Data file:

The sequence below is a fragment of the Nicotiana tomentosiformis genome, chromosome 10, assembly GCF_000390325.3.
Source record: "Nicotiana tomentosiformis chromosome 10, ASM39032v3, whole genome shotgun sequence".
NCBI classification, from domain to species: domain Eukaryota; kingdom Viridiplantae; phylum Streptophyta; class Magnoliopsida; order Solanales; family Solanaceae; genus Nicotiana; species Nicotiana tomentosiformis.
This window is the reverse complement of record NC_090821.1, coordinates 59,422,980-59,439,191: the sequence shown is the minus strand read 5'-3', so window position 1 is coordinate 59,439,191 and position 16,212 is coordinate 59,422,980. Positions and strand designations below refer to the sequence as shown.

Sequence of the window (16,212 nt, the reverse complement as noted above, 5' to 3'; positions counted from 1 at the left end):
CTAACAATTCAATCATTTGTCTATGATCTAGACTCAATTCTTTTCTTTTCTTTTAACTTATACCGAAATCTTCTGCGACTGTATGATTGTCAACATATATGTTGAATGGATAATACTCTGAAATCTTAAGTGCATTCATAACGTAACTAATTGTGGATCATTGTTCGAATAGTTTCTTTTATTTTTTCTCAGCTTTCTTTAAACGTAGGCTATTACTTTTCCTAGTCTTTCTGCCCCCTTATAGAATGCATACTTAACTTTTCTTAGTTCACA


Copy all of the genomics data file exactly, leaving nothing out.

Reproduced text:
The sequence below is a fragment of the Nicotiana tomentosiformis genome, chromosome 10, assembly GCF_000390325.3.
Source record: "Nicotiana tomentosiformis chromosome 10, ASM39032v3, whole genome shotgun sequence".
NCBI classification, from domain to species: domain Eukaryota; kingdom Viridiplantae; phylum Streptophyta; class Magnoliopsida; order Solanales; family Solanaceae; genus Nicotiana; species Nicotiana tomentosiformis.
This window is the reverse complement of record NC_090821.1, coordinates 59,422,980-59,439,191: the sequence shown is the minus strand read 5'-3', so window position 1 is coordinate 59,439,191 and position 16,212 is coordinate 59,422,980. Positions and strand designations below refer to the sequence as shown.

Sequence of the window (16,212 nt, the reverse complement as noted above, 5' to 3'; positions counted from 1 at the left end):
CTAACAATTCAATCATTTGTCTATGATCTAGACTCAATTCTTTTCTTTTCTTTTAACTTATACCGAAATCTTCTGCGACTGTATGATTGTCAACATATATGTTGAATGGATAATACTCTGAAATCTTAAGTGCATTCATAACGTAACTAATTGTGGATCATTGTTCGAATAGTTTCTTTTATTTTTTCTCAGCTTTCTTTAAACGTAGGCTATTACTTTTCCTAGTCTTTCTGCCCCCTTATAGAATGCATACTTAACTTTTCTTAGTTCACA